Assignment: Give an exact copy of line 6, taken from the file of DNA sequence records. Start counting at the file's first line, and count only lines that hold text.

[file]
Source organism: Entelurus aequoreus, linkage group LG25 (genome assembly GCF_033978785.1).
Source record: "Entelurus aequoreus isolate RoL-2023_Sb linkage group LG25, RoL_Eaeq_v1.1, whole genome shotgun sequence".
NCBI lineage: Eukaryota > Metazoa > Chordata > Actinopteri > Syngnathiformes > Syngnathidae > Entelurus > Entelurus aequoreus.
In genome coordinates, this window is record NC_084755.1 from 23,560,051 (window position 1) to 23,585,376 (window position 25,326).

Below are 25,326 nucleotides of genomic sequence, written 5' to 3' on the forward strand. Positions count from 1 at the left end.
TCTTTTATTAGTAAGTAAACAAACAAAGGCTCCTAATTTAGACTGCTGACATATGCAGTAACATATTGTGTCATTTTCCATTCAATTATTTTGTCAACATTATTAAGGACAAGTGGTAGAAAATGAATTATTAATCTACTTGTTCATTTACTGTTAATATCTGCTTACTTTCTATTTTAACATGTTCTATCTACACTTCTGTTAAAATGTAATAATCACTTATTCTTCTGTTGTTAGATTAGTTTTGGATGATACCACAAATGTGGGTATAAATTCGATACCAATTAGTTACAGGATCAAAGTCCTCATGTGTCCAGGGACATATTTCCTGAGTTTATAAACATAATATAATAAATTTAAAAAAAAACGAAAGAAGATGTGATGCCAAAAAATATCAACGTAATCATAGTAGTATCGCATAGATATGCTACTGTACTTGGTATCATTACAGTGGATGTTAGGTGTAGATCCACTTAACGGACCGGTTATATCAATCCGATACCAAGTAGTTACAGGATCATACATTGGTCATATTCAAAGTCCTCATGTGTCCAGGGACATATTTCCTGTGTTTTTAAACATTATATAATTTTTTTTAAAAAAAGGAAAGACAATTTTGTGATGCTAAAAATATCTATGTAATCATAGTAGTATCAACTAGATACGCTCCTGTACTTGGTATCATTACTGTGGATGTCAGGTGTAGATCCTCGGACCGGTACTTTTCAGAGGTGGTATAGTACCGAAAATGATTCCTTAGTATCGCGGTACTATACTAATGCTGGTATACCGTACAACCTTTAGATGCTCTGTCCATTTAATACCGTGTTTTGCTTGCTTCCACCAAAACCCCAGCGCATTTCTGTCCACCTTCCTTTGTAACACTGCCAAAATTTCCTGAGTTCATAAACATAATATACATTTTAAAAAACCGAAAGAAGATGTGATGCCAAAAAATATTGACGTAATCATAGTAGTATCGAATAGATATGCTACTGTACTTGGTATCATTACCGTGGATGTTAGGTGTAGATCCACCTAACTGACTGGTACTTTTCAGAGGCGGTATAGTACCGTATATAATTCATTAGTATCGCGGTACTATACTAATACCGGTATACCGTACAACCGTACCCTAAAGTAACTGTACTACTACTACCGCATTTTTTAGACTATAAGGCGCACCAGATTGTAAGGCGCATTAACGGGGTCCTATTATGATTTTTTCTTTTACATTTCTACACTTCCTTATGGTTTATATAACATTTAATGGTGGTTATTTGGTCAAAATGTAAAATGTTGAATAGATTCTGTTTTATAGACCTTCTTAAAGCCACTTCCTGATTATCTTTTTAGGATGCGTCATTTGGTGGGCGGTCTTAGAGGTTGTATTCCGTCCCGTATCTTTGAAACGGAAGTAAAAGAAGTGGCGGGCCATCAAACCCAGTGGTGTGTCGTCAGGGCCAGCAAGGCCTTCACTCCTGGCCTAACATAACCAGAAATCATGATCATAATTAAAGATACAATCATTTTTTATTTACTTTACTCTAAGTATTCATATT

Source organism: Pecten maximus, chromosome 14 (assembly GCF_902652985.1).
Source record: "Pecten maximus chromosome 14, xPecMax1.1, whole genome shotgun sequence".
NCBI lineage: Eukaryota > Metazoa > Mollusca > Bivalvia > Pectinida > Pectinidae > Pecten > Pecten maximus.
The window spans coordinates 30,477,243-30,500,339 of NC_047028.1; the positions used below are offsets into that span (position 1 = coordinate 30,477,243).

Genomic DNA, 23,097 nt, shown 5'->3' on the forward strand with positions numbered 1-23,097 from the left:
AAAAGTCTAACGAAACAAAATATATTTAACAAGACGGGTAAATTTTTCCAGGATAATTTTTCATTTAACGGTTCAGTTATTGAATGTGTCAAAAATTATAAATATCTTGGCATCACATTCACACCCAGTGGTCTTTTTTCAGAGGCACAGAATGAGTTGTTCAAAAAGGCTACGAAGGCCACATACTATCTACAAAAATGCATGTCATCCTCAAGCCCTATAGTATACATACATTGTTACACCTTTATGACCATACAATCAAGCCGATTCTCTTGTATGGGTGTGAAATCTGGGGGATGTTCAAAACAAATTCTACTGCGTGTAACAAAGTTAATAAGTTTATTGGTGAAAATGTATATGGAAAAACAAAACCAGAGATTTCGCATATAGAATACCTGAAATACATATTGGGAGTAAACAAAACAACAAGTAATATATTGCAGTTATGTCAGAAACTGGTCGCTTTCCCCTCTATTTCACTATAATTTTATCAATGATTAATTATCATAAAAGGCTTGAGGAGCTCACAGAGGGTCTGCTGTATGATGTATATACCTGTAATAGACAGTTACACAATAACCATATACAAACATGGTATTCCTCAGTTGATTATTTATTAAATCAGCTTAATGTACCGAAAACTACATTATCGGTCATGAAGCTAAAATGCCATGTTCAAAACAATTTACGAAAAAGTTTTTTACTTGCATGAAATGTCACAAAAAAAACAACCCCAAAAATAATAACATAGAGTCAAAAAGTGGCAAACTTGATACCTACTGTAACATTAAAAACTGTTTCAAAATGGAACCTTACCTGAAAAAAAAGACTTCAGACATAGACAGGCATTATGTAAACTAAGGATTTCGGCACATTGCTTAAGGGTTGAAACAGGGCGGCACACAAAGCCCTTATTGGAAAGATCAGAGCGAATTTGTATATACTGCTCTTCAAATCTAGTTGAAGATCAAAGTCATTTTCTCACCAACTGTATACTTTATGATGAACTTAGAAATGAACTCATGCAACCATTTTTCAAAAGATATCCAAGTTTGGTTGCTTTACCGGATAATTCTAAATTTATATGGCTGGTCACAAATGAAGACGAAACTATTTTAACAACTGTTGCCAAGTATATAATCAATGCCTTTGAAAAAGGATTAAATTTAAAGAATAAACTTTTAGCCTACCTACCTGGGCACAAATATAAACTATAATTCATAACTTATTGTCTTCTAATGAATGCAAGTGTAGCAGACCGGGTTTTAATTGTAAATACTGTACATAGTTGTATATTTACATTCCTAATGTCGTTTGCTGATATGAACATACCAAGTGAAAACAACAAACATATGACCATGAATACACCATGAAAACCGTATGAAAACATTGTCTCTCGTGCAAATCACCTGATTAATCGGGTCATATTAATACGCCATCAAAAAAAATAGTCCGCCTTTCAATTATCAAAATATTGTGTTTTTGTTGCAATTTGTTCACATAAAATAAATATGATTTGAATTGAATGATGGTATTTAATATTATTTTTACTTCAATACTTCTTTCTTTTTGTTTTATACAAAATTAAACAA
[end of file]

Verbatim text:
TCTTTTATTAGTAAGTAAACAAACAAAGGCTCCTAATTTAGACTGCTGACATATGCAGTAACATATTGTGTCATTTTCCATTCAATTATTTTGTCAACATTATTAAGGACAAGTGGTAGAAAATGAATTATTAATCTACTTGTTCATTTACTGTTAATATCTGCTTACTTTCTATTTTAACATGTTCTATCTACACTTCTGTTAAAATGTAATAATCACTTATTCTTCTGTTGTTAGATTAGTTTTGGATGATACCACAAATGTGGGTATAAATTCGATACCAATTAGTTACAGGATCAAAGTCCTCATGTGTCCAGGGACATATTTCCTGAGTTTATAAACATAATATAATAAATTTAAAAAAAAACGAAAGAAGATGTGATGCCAAAAAATATCAACGTAATCATAGTAGTATCGCATAGATATGCTACTGTACTTGGTATCATTACAGTGGATGTTAGGTGTAGATCCACTTAACGGACCGGTTATATCAATCCGATACCAAGTAGTTACAGGATCATACATTGGTCATATTCAAAGTCCTCATGTGTCCAGGGACATATTTCCTGTGTTTTTAAACATTATATAATTTTTTTTAAAAAAAGGAAAGACAATTTTGTGATGCTAAAAATATCTATGTAATCATAGTAGTATCAACTAGATACGCTCCTGTACTTGGTATCATTACTGTGGATGTCAGGTGTAGATCCTCGGACCGGTACTTTTCAGAGGTGGTATAGTACCGAAAATGATTCCTTAGTATCGCGGTACTATACTAATGCTGGTATACCGTACAACCTTTAGATGCTCTGTCCATTTAATACCGTGTTTTGCTTGCTTCCACCAAAACCCCAGCGCATTTCTGTCCACCTTCCTTTGTAACACTGCCAAAATTTCCTGAGTTCATAAACATAATATACATTTTAAAAAACCGAAAGAAGATGTGATGCCAAAAAATATTGACGTAATCATAGTAGTATCGAATAGATATGCTACTGTACTTGGTATCATTACCGTGGATGTTAGGTGTAGATCCACCTAACTGACTGGTACTTTTCAGAGGCGGTATAGTACCGTATATAATTCATTAGTATCGCGGTACTATACTAATACCGGTATACCGTACAACCGTACCCTAAAGTAACTGTACTACTACTACCGCATTTTTTAGACTATAAGGCGCACCAGATTGTAAGGCGCATTAACGGGGTCCTATTATGATTTTTTCTTTTACATTTCTACACTTCCTTATGGTTTATATAACATTTAATGGTGGTTATTTGGTCAAAATGTAAAATGTTGAATAGATTCTGTTTTATAGACCTTCTTAAAGCCACTTCCTGATTATCTTTTTAGGATGCGTCATTTGGTGGGCGGTCTTAGAGGTTGTATTCCGTCCCGTATCTTTGAAACGGAAGTAAAAGAAGTGGCGGGCCATCAAACCCAGTGGTGTGTCGTCAGGGCCAGCAAGGCCTTCACTCCTGGCCTAACATAACCAGAAATCATGATCATAATTAAAGATACAATCATTTTTTATTTACTTTACTCTAAGTATTCATATT